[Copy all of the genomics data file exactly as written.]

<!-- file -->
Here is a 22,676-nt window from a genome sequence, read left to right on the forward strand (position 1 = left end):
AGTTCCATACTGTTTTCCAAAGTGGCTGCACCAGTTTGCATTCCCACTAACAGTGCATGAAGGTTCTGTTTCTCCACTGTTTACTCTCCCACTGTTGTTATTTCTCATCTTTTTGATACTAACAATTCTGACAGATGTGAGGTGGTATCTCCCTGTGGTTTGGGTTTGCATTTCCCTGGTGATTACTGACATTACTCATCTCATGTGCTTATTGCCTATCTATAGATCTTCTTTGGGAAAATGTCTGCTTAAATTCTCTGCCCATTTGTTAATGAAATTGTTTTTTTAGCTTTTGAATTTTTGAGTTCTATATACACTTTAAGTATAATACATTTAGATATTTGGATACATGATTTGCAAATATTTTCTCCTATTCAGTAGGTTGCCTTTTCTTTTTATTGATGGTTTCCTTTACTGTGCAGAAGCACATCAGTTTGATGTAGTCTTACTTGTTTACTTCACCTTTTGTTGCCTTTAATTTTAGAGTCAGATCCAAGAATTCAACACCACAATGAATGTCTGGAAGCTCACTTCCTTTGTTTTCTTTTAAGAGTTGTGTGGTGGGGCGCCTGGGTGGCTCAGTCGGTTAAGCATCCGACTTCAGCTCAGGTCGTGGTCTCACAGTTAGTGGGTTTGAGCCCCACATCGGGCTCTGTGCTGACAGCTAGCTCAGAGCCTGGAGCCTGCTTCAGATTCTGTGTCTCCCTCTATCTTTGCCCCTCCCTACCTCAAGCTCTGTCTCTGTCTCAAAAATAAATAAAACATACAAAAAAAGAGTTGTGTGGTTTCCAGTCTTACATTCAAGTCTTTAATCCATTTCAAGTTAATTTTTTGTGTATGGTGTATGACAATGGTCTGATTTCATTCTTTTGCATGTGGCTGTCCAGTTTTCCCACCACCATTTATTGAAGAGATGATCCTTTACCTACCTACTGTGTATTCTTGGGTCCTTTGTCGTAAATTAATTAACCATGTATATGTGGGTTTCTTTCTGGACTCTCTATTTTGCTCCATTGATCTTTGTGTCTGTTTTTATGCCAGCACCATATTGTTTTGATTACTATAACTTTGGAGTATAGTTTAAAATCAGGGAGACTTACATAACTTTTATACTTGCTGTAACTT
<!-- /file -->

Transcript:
Here is a 22,676-nt window from a genome sequence, read left to right on the forward strand (position 1 = left end):
AGTTCCATACTGTTTTCCAAAGTGGCTGCACCAGTTTGCATTCCCACTAACAGTGCATGAAGGTTCTGTTTCTCCACTGTTTACTCTCCCACTGTTGTTATTTCTCATCTTTTTGATACTAACAATTCTGACAGATGTGAGGTGGTATCTCCCTGTGGTTTGGGTTTGCATTTCCCTGGTGATTACTGACATTACTCATCTCATGTGCTTATTGCCTATCTATAGATCTTCTTTGGGAAAATGTCTGCTTAAATTCTCTGCCCATTTGTTAATGAAATTGTTTTTTTAGCTTTTGAATTTTTGAGTTCTATATACACTTTAAGTATAATACATTTAGATATTTGGATACATGATTTGCAAATATTTTCTCCTATTCAGTAGGTTGCCTTTTCTTTTTATTGATGGTTTCCTTTACTGTGCAGAAGCACATCAGTTTGATGTAGTCTTACTTGTTTACTTCACCTTTTGTTGCCTTTAATTTTAGAGTCAGATCCAAGAATTCAACACCACAATGAATGTCTGGAAGCTCACTTCCTTTGTTTTCTTTTAAGAGTTGTGTGGTGGGGCGCCTGGGTGGCTCAGTCGGTTAAGCATCCGACTTCAGCTCAGGTCGTGGTCTCACAGTTAGTGGGTTTGAGCCCCACATCGGGCTCTGTGCTGACAGCTAGCTCAGAGCCTGGAGCCTGCTTCAGATTCTGTGTCTCCCTCTATCTTTGCCCCTCCCTACCTCAAGCTCTGTCTCTGTCTCAAAAATAAATAAAACATACAAAAAAAGAGTTGTGTGGTTTCCAGTCTTACATTCAAGTCTTTAATCCATTTCAAGTTAATTTTTTGTGTATGGTGTATGACAATGGTCTGATTTCATTCTTTTGCATGTGGCTGTCCAGTTTTCCCACCACCATTTATTGAAGAGATGATCCTTTACCTACCTACTGTGTATTCTTGGGTCCTTTGTCGTAAATTAATTAACCATGTATATGTGGGTTTCTTTCTGGACTCTCTATTTTGCTCCATTGATCTTTGTGTCTGTTTTTATGCCAGCACCATATTGTTTTGATTACTATAACTTTGGAGTATAGTTTAAAATCAGGGAGACTTACATAACTTTTATACTTGCTGTAACTT